Originally published in The Northern Light
In the fall of 2015, Governor Bill Walker ordered the states law enforcement agencies to release the number of untested rape kits in their inventory. Of the 52 agencies in the state, 17 facilities reported their inventory. The reported inventory brought the total to 3,400 untested rape kits, and counting. Of the 3,400, 1,691 untested kits were reported at the Anchorage Police Department, some being decades old.
Some reasons a kit might be in storage and not processed is if a victim asks to not be tested, if the sexual assault was a false report, or if the victim is deceased.
“We have been requested in the past from outside entities to say do you know what your current backlog is, are there any ways we might be able to alleviate those and getting a firm answer from anyone was incredibly difficult. It really took an action of the governor to be able to find out how many,” Keeley Olson, Executive Director at Standing Together Against Rape (STAR), said. “The whole idea of sexual assault is that someones power has been completely taken away from them; and the idea of advocacy and empowerment is to give them options.”
In the case of a sexual assault on campus, the University Police Department collects evidence for a rape kit, then sends it to the crime lab. UPD had no untested rape kits in their storage at the time of the audit.
“Like any other agency, if we have a sexual assault, we have a kit. Once we collect it, we give it to our evidence guy and he transports it to the state crime lab. We deal with it like everyone else does,” Lieutenant Michael Beckner of UPD said.
Rape kits hold evidence that is collected from the victim, then examined at the crime lab in hopes of finding a perpetrator. The DNA held in rape kits are often missing pieces in larger criminal cases.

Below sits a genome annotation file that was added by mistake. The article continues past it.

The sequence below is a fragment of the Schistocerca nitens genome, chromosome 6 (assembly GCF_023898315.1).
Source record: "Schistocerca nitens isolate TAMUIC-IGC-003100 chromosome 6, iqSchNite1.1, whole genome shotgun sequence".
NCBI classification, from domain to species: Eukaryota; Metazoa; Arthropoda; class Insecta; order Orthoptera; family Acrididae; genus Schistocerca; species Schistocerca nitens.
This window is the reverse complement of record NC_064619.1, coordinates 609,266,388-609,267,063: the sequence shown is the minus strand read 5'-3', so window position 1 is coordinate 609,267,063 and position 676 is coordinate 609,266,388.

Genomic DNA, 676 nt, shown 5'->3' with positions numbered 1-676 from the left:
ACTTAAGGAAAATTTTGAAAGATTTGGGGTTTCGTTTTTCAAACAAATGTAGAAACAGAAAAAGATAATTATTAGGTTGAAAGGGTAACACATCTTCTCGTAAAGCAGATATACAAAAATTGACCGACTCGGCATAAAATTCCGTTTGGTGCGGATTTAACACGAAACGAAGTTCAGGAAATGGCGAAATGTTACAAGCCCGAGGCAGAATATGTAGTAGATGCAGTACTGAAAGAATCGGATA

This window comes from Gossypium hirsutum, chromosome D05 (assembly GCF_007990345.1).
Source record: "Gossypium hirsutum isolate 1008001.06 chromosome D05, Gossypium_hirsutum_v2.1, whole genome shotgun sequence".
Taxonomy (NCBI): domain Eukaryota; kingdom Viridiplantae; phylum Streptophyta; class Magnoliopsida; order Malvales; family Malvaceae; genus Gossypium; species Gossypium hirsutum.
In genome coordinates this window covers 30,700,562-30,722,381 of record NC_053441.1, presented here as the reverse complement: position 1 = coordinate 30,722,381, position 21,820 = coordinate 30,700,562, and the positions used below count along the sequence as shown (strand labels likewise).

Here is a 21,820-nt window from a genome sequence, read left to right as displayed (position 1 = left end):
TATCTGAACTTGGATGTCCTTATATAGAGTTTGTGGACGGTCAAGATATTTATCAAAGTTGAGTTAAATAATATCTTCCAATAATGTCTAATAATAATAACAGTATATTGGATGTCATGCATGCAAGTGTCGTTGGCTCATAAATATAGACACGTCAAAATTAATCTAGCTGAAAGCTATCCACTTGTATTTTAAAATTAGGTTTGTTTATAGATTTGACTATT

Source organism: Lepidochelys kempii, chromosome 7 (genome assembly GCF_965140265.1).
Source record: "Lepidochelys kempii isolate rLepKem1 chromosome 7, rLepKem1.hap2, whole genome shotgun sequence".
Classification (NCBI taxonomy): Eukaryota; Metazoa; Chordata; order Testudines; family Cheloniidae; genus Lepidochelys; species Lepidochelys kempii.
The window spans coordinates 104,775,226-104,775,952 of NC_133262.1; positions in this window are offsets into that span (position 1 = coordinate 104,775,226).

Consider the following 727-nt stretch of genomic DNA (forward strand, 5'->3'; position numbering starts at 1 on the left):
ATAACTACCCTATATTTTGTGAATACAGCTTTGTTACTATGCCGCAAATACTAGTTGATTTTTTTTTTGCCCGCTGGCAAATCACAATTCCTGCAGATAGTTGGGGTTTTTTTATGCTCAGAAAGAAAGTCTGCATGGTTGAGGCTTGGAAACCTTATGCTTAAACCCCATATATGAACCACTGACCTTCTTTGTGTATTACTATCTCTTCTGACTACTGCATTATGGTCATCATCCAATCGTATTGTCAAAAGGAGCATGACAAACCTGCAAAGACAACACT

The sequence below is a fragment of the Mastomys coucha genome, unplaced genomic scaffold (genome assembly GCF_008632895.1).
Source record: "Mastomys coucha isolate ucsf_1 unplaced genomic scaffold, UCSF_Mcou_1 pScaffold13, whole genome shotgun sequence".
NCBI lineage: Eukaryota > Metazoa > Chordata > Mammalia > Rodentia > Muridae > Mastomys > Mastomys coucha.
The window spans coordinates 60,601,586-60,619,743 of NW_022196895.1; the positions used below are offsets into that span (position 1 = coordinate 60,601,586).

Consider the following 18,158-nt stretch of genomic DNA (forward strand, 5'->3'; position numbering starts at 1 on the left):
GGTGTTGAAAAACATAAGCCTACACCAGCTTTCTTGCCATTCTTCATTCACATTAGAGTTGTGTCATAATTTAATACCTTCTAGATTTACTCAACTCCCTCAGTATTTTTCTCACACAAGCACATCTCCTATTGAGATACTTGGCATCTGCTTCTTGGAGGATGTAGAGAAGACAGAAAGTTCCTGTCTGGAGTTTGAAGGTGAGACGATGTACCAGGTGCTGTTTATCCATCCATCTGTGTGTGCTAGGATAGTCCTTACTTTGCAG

Victims are encouraged to go through with the examination and DNA collection, in hopes to find justice for the victim and other possible victims. Of course, an adult is not required, and has the right to abstain from the examination.
“We would not make a victim do anything they don’t wish to do and they would make that choice. Our responsibility is to educate the about preserving evidence and to understand that there is a time frame to preserve evidence. We would want to make sure that a person understands what that means for the long term,” Bridgett Dooley, Director and Title IX Coordinator said.
The problem of rape kit backlog expands past the state of Alaska and is a national issue. Few state governments track rape kit backlog, and no federal entity tracks rape kit backlog.
Legislation is currently being crafted by the Governor in hopes to bring every law agency accountable for their untested rape kits on site.
That legislation will be will be introduced by the governor in the next legislative session and will require a state wide audit and hold a fiscal note to hire investigators and prosecutors for cases identified.
The state has applied for a federal grant to help finance processing for the untested kits. The state will hear back if they received the grant at the end of the month. It will take years to process the untested rape kits.